Mr. Trudeau: Don’t be so quick to brag about Sikhs in your cabinet – Ramesh Thakur

The latest complaint regarding the number of Sikhs in Cabinet (the selection of Parliamentary Secretaries somewhat addressed under-represented groups – see my deck Big Shift or Big Return? Visible Minority Representation in the 2015 Election for the numbers):

India is an exemplar par excellence of power sharing and political accommodation in a multi-ethnic, multireligious society. In a country where 80 per cent of the people are Hindus, at one point the heads of government, state and army were a Sikh, Muslim and Sikh respectively; and the real power behind the throne was an Italian-born Catholic widow. Diversity and pluralism have no better champion. At the official White House banquet hosted by U.S. President Barack Obama for India’s Prime Minister Manmohan Singh – a Sikh – on Nov, 24, 2009, a glittering new dimension of Indian soft power was in evidence with the presence of many Indian and Indian-American women from the political, business, literary, cultural and educational worlds.

Sikhs make up under 2 per cent of India’s population, so two Sikhs in Mr. Modi’s cabinet is a better reflection of India’s diversity than four in Mr. Trudeau’s is of Canada’s demographic makeup. In fact the Congress Party, not Mr. Modi, needs a reckoning on Sikhs. After Indira Gandhi’s assassination by Sikh bodyguards in 1984, 3,000 Sikhs were slaughtered in a pogrom often orchestrated by senior Congress leaders, including more than 2,000 killed in the nation’s capital. One of the extraordinary features of modern Indian history is how Mr. Modi was demonized internationally for his alleged role in the anti-Muslim riots of 2002 in Gujarat but the Congress Party escaped global odium for its role in the worse atrocities of 1984. It is hard to see how there can be closure for the victims’ families until such time as there is criminal accountability for those events.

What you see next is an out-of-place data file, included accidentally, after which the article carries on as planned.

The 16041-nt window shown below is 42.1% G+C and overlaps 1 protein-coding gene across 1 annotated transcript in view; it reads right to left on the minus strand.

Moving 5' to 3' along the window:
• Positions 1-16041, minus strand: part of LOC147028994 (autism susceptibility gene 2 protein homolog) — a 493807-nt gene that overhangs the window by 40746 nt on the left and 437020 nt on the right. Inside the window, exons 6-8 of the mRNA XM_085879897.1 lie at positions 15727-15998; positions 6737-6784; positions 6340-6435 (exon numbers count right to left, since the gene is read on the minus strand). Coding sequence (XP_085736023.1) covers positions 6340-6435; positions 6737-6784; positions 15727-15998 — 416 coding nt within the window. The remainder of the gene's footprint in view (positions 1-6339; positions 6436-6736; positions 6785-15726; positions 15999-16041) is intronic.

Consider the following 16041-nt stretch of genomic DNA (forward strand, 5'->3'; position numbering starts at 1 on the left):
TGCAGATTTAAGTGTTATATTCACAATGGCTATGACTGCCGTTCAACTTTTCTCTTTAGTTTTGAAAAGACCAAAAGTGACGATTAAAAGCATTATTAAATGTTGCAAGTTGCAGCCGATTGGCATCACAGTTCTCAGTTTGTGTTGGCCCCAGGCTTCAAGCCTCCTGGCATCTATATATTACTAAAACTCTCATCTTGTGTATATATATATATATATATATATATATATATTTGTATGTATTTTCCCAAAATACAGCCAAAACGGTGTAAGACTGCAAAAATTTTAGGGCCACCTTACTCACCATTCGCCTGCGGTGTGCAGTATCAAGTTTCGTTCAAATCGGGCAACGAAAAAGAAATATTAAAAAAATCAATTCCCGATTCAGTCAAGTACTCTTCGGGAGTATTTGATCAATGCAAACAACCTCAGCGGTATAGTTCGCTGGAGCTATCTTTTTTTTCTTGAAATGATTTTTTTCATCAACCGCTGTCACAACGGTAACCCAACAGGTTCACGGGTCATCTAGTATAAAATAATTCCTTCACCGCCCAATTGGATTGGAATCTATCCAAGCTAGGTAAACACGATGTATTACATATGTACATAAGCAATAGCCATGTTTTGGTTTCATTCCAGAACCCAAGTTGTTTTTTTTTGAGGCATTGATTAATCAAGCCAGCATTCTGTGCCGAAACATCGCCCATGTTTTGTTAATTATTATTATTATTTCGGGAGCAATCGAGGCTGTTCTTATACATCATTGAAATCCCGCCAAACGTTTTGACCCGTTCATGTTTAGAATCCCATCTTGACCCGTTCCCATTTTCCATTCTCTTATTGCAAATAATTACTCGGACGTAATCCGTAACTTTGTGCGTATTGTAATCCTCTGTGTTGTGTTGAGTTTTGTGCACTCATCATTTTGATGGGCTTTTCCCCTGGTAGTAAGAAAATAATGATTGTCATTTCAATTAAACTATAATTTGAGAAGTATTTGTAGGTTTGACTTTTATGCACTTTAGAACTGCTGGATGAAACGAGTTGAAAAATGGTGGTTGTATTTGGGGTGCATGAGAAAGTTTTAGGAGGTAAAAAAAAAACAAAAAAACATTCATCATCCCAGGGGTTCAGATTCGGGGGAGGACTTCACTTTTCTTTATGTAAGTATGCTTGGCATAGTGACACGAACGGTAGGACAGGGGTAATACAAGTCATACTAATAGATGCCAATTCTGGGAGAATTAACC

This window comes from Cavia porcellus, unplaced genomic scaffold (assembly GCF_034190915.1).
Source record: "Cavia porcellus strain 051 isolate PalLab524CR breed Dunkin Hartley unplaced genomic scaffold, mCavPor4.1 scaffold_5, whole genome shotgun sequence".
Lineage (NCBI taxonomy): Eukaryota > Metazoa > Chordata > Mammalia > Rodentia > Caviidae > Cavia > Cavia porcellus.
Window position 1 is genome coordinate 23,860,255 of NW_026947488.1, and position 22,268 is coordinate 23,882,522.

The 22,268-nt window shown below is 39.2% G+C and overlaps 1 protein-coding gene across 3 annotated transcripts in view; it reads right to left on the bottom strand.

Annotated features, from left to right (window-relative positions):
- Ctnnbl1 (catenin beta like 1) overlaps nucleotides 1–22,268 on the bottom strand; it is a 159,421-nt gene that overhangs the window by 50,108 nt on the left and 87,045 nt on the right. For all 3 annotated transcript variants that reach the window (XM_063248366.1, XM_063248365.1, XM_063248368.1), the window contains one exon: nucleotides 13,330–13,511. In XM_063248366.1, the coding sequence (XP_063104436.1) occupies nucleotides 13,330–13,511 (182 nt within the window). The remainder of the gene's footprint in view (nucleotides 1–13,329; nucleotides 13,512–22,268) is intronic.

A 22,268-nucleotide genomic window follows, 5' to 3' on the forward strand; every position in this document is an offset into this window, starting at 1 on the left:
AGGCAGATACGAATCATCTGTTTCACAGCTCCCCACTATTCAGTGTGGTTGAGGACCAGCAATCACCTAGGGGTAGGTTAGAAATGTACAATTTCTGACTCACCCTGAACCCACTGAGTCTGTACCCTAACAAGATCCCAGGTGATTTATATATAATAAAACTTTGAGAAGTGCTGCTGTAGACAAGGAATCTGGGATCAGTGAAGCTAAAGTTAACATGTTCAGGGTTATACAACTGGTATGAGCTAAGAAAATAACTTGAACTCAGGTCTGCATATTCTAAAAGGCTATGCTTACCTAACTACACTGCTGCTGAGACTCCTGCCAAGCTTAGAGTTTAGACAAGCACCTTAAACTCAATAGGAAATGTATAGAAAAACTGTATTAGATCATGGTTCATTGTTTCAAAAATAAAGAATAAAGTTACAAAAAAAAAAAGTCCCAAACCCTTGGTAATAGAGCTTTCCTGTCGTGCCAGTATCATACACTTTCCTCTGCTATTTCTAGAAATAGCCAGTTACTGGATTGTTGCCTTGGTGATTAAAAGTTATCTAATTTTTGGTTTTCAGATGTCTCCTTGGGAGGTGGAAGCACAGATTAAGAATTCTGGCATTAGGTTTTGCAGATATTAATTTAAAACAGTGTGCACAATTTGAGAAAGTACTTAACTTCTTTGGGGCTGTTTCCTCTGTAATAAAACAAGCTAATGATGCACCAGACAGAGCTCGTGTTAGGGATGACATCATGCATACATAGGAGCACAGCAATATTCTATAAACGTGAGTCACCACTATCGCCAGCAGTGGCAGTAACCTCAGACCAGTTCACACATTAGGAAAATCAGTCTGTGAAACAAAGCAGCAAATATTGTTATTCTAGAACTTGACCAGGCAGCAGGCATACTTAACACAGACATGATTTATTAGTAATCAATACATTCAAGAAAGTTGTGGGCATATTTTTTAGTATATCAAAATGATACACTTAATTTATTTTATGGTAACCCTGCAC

Moreover, any mention of Sikhs in the context of Indo-Canadian relations inevitably rakes up ugly memories from three decades ago, when Canada seemed to be home to a large number of separatist Sikh extremists.

On June 23, 1985, Air India flight 182 was blown up over the Irish Sea en route from Montreal to Delhi via London, killing all 329 people on board. Most were Canadian citizens of Indian ancestry. This was the first bombing of a 747 jumbo jet, the deadliest plane bombing, the deadliest attack involving an aircraft until 9/11 in New York and remains the biggest mass murder in Canadian history. The perpetrators are believed to have been Sikh terrorists, although the subsequent trials were less than satisfactory.

All in all, what may have been a lighthearted quip by Mr. Trudeau is fraught with hidden dangers and best avoided in future.

Source: Mr. Trudeau: Don’t be so quick to brag about Sikhs in your cabinet – The Globe and Mail

About Andrew
Andrew blogs and tweets public policy issues, particularly the relationship between the political and bureaucratic levels, citizenship and multiculturalism. His latest book, Policy Arrogance or Innocent Bias, recounts his experience as a senior public servant in this area.

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